Tis the season for rhubarb, the pie-friendly, perennial favorite of springtime vegetables. Or is it a fruit? Like the bamboozling tomato, rhubarb challenges easy classification as vegetable or fruit. Most experts agree that rhubarb is, indeed, a vegetable, since the edible part of the plant falls under the grouping of root, stem or leaf. Conversely, plants whose edible bits are, to put it graphically, the matured ovary of a flower, take the label fruit. Unfortunately, even this wordy explanation fails to hold up in every case. Anomalies of the produce aisle like rhubarb and tomatoes illustrate how the classification of plants as vegetable or fruit is largely determined by custom, culture, and culinary practice. Rhubarb most often appears in sweet desserts alongside other fruit (such as with strawberries, a duo as classic as bread and butter), and so some cookbooks may index their rhubarb recipes among other fruit dishes.
history of cultivation & nutritional facts
The Ancient Chinese are credited with first cultivating rhubarb some several thousand years ago. Record of the plant and its medicinal properties appear in The Divine Farmer’s Herb-Root Classic, a catalog of hundreds of medicinal plant species that laid the foundation for herbalogical studies in China for thousands of years to come. (Legendary Chinese emperor Shen Nong, who lived and worked a couple millennia before the catalog’s publication, is believed to have inspired not only The Divine Farmer, but is perhaps one of the primary reasons for China’s past and present preeminence in the field of medicine.)
However, it was Russian rhubarb, and not the Chinese variety, which first captured the attention of Europeans in the Middle Ages. For centuries, rhubarb has grown wild along Russia’s River Volga, yet thanks to its medicinal properties, this highly sought after plant was sold at exorbitant prices in Europe (think ten times the price of cinnamon and twice the price of opium!). You can imagine explorer Marco Polo’s pleasure upon discovering the Chinese variety of rhubarb, which could be transported from Asia and sold for a pretty profit in Europe. The plant was marketed primarily for its balancing effect on the digestive system, but we now know it’s a rich source of potassium, vitamin C and fiber, as well.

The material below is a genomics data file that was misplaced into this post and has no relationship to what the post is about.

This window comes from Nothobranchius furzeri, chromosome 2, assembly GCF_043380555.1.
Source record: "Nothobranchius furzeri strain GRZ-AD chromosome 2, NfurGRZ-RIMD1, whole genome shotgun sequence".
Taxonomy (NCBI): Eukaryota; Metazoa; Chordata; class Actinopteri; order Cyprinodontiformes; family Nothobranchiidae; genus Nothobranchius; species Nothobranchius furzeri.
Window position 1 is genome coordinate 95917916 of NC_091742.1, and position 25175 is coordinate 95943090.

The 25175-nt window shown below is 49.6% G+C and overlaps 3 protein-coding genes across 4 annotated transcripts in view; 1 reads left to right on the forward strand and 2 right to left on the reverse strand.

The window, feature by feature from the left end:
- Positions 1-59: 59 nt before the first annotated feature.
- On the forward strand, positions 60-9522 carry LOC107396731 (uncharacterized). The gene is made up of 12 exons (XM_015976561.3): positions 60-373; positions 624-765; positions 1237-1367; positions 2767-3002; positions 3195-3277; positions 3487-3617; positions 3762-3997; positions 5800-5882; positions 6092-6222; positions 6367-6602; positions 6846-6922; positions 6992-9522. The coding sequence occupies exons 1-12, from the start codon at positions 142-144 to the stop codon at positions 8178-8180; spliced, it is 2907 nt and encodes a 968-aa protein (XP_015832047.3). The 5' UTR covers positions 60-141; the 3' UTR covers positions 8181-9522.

What do ginger, quaking aspen and rhubarb plants have in common? All grow from rhizomes, or “creeping rootstalks.” Rhizomes are stems that grow horizontally underground and send out new shoots from its nodes. The long, fleshy stalk of rhubarb plants–the part that shows up in your pie–are called petioles. Whatever you do, don’t eat the leaves. Rhubarb leaves are considered toxic to humans due to a high level of oxalic acid. But don’t worry: the percentage of oxalic acid in the petioles is much lower, so rhubarb stalks can safely be eaten raw (though you might find raw rhubarb’s sourness rather unpalatable.)
According to the Oxford English Dictionary, rhubarb is baseball slang for a heated dispute. Intriguingly, no explanation is given.